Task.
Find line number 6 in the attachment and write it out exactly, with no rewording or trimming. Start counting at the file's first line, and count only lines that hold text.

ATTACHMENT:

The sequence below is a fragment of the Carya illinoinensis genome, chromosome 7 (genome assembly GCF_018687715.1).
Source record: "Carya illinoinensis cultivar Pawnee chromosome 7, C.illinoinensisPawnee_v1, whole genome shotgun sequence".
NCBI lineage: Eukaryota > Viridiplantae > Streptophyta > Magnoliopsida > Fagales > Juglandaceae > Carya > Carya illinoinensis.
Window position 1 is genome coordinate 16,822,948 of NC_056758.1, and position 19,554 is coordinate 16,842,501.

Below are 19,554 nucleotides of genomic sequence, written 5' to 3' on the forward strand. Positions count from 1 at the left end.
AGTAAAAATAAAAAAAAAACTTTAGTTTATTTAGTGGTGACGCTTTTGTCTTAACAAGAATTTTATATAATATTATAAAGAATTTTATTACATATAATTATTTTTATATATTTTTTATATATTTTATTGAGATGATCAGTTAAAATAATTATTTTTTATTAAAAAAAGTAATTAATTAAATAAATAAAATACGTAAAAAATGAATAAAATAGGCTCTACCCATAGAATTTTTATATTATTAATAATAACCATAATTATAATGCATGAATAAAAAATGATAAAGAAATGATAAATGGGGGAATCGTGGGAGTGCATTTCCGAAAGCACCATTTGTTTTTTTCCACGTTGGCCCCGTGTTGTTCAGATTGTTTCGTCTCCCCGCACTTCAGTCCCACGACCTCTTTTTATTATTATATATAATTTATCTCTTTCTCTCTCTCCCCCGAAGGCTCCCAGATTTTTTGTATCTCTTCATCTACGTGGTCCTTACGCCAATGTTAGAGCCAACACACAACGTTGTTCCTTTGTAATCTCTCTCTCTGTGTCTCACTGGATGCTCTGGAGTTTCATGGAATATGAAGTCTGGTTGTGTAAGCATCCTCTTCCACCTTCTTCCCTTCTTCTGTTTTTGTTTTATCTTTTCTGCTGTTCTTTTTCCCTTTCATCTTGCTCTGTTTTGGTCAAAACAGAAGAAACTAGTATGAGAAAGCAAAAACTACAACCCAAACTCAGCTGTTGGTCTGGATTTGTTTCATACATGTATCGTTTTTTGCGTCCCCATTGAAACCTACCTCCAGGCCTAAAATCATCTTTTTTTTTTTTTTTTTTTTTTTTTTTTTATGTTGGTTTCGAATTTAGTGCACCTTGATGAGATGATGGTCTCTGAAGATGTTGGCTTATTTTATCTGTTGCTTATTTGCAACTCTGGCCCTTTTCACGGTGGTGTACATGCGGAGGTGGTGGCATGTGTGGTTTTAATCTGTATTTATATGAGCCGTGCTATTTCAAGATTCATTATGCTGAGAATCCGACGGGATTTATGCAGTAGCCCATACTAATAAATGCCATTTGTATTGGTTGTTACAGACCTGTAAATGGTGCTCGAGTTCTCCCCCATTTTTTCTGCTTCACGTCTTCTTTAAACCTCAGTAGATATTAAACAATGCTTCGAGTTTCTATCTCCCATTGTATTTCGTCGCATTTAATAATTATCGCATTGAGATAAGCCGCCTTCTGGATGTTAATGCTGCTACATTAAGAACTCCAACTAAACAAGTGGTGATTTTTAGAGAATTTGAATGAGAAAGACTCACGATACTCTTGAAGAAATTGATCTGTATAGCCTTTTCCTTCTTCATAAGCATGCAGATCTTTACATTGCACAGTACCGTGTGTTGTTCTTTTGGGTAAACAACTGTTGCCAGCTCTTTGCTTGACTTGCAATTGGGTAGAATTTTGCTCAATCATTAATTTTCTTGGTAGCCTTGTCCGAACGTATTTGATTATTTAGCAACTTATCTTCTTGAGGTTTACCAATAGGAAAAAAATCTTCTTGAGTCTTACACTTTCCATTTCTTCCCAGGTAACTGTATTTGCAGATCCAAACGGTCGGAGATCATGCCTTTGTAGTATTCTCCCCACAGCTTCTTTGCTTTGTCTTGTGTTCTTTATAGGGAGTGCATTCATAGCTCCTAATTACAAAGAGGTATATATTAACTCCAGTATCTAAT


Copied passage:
AGTAAAAATAAAAAAAAAACTTTAGTTTATTTAGTGGTGACGCTTTTGTCTTAACAAGAATTTTATATAATATTATAAAGAATTTTATTACATATAATTATTTTTATATATTTTTTATATATTTTATTGAGATGATCAGTTAAAATAATTATTTTTTATTAAAAAAAGTAATTAATTAAATAAATAAAATACGTAAAAAATGAATAAAATAGGCTCTACCCATAGAATTTTTATATTATTAATAATAACCATAATTATAATGCATGAATAAAAAATGATAAAGAAATGATAAATGGGGGAATCGTGGGAGTGCATTTCCGAAAGCACCATTTGTTTTTTTCCACGTTGGCCCCGTGTTGTTCAGATTGTTTCGTCTCCCCGCACTTCAGTCCCACGACCTCTTTTTATTATTATATATAATTTATCTCTTTCTCTCTCTCCCCCGAAGGCTCCCAGATTTTTTGTATCTCTTCATCTACGTGGTCCTTACGCCAATGTTAGAGCCAACACACAACGTTGTTCCTTTGTAATCTCTCTCTCTGTGTCTCACTGGATGCTCTGGAGTTTCATGGAATATGAAGTCTGGTTGTGTAAGCATCCTCTTCCACCTTCTTCCCTTCTTCTGTTTTTGTTTTATCTTTTCTGCTGTTCTTTTTCCCTTTCATCTTGCTCTGTTTTGGTCAAAACAGAAGAAACTAGTATGAGAAAGCAAAAACTACAACCCAAACTCAGCTGTTGGTCTGGATTTGTTTCATACATGTATCGTTTTTTGCGTCCCCATTGAAACCTACCTCCAGGCCTAAAATCATCTTTTTTTTTTTTTTTTTTTTTTTTTTTTTATGTTGGTTTCGAATTTAGTGCACCTTGATGAGATGATGGTCTCTGAAGATGTTGGCTTATTTTATCTGTTGCTTATTTGCAACTCTGGCCCTTTTCACGGTGGTGTACATGCGGAGGTGGTGGCATGTGTGGTTTTAATCTGTATTTATATGAGCCGTGCTATTTCAAGATTCATTATGCTGAGAATCCGACGGGATTTATGCAGTAGCCCATACTAATAAATGCCATTTGTATTGGTTGTTACAGACCTGTAAATGGTGCTCGAGTTCTCCCCCATTTTTTCTGCTTCACGTCTTCTTTAAACCTCAGTAGATATTAAACAATGCTTCGAGTTTCTATCTCCCATTGTATTTCGTCGCATTTAATAATTATCGCATTGAGATAAGCCGCCTTCTGGATGTTAATGCTGCTACATTAAGAACTCCAACTAAACAAGTGGTGATTTTTAGAGAATTTGAATGAGAAAGACTCACGATACTCTTGAAGAAATTGATCTGTATAGCCTTTTCCTTCTTCATAAGCATGCAGATCTTTACATTGCACAGTACCGTGTGTTGTTCTTTTGGGTAAACAACTGTTGCCAGCTCTTTGCTTGACTTGCAATTGGGTAGAATTTTGCTCAATCATTAATTTTCTTGGTAGCCTTGTCCGAACGTATTTGATTATTTAGCAACTTATCTTCTTGAGGTTTACCAATAGGAAAAAAATCTTCTTGAGTCTTACACTTTCCATTTCTTCCCAGGTAACTGTATTTGCAGATCCAAACGGTCGGAGATCATGCCTTTGTAGTATTCTCCCCACAGCTTCTTTGCTTTGTCTTGTGTTCTTTATAGGGAGTGCATTCATAGCTCCTAATTACAAAGAGGTATATATTAACTCCAGTATCTAAT